Fear of China's and India's growing strengths as outsourcing and development centres was prevalent at the government's Advancing Enterprise conference in London yesterday.
"By 2015 up to five million American and European jobs could have moved offshore, outsourced to countries like India and China as they strive to become the world's second and third largest economies," said chancellor Gordon Brown.
Brown's sentiments were echoed by local business leaders, who stressed the importance of developing international business while keeping core jobs and development money in their home country.
Vodafone Group chief executive officer Arun Sarin said his company's top priority was to roll out third-generation telecoms services, driven by an annual investment of £5bn.
Brown, for his part, said the government is reviewing a long-term plan for science funding to help make the UK a base for research and development. The UK already invests £1.25bn a year in science education and R&D tax credits.
The chancellor also stressed the UK's partnership with the US in driving business growth and jointly stemming China's increasing power.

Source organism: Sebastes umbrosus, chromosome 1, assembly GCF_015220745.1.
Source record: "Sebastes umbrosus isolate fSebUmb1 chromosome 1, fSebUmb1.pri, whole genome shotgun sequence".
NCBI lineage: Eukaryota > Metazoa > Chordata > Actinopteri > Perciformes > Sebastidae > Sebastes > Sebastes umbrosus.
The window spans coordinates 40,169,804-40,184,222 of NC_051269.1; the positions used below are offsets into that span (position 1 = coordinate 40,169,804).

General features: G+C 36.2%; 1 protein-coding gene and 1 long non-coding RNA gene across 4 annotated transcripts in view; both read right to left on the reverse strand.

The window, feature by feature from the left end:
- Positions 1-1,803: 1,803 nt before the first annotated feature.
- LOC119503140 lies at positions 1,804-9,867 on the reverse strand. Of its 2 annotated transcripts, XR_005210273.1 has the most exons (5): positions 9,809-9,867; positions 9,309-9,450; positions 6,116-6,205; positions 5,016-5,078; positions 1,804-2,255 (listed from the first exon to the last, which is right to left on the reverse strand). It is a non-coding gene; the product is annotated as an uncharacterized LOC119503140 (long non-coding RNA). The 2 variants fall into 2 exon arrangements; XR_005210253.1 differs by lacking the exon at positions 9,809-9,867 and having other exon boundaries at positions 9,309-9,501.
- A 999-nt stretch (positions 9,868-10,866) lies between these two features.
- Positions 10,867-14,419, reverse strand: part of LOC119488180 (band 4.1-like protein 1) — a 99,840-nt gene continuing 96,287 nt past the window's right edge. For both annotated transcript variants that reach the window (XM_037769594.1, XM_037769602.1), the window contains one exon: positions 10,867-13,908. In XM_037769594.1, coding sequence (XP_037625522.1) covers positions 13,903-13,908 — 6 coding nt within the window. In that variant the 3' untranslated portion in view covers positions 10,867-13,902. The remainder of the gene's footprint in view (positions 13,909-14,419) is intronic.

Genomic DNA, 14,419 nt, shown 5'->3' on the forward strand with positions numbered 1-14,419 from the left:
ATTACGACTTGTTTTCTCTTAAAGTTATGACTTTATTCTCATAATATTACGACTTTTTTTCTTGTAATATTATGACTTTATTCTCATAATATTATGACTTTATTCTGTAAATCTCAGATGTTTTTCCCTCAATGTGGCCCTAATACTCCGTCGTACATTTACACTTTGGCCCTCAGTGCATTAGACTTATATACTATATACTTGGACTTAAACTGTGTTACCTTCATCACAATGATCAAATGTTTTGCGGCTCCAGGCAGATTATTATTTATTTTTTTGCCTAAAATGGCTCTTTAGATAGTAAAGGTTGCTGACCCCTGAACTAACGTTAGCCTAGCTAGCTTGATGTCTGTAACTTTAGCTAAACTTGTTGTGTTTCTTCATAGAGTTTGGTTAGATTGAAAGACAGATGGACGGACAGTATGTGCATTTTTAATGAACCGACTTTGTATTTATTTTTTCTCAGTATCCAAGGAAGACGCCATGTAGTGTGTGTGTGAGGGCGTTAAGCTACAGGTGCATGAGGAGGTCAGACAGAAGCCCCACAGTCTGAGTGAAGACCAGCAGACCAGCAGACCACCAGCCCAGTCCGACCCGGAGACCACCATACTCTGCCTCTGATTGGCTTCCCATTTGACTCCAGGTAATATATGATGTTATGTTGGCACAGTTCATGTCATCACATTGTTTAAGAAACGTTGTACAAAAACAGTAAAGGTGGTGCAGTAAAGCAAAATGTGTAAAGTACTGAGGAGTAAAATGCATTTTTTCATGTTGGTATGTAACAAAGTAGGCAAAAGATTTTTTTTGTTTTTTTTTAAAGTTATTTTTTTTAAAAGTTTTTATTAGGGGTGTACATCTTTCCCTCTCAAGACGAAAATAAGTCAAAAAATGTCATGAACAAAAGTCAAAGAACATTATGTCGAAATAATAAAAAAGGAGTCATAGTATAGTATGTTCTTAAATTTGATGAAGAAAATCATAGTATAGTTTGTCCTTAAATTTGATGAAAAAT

"Even today China's significance to the global economy is that every year it, on its own, is adding as much output as the whole of the G7 put together," he said, adding that the threat of losing jobs to developing countries that offer the double punch of educated workers and lower costs is particularly strong in the technology sector.
The US technology sector is already well aware of this competitive threat. Companies such as IBM have already moved thousands of jobs overseas.
The UK government is hoping to further align itself with the US and its Europe to keep technology jobs and investment among its traditional trading partners.
But despite calls by leaders such as Brown and Sarin to stimulate local growth through a set path of technology investment and development, Google chairman and CEO Eric Schmidt reminded listeners that the next big boom in technology cannot be predicted.
"For every new programmer we hire, we tell them to spend 20% of their time working on something new and that's where the innovation comes from," Schmidt said. "People ask me what's next. I'm the CEO and I don't know! You'll have to get used to that."
So far Google, which has shaken up the internet search market in recent years with its innovative tools and services has shown little fear of international competition. Earlier this year it started recruiting engineers in India for its first R&D centre outside the US.
"You have a choice - you can get with the programme or fight against the programme," Schmidt said.
Scarlet Pruitt writes for IDG News Service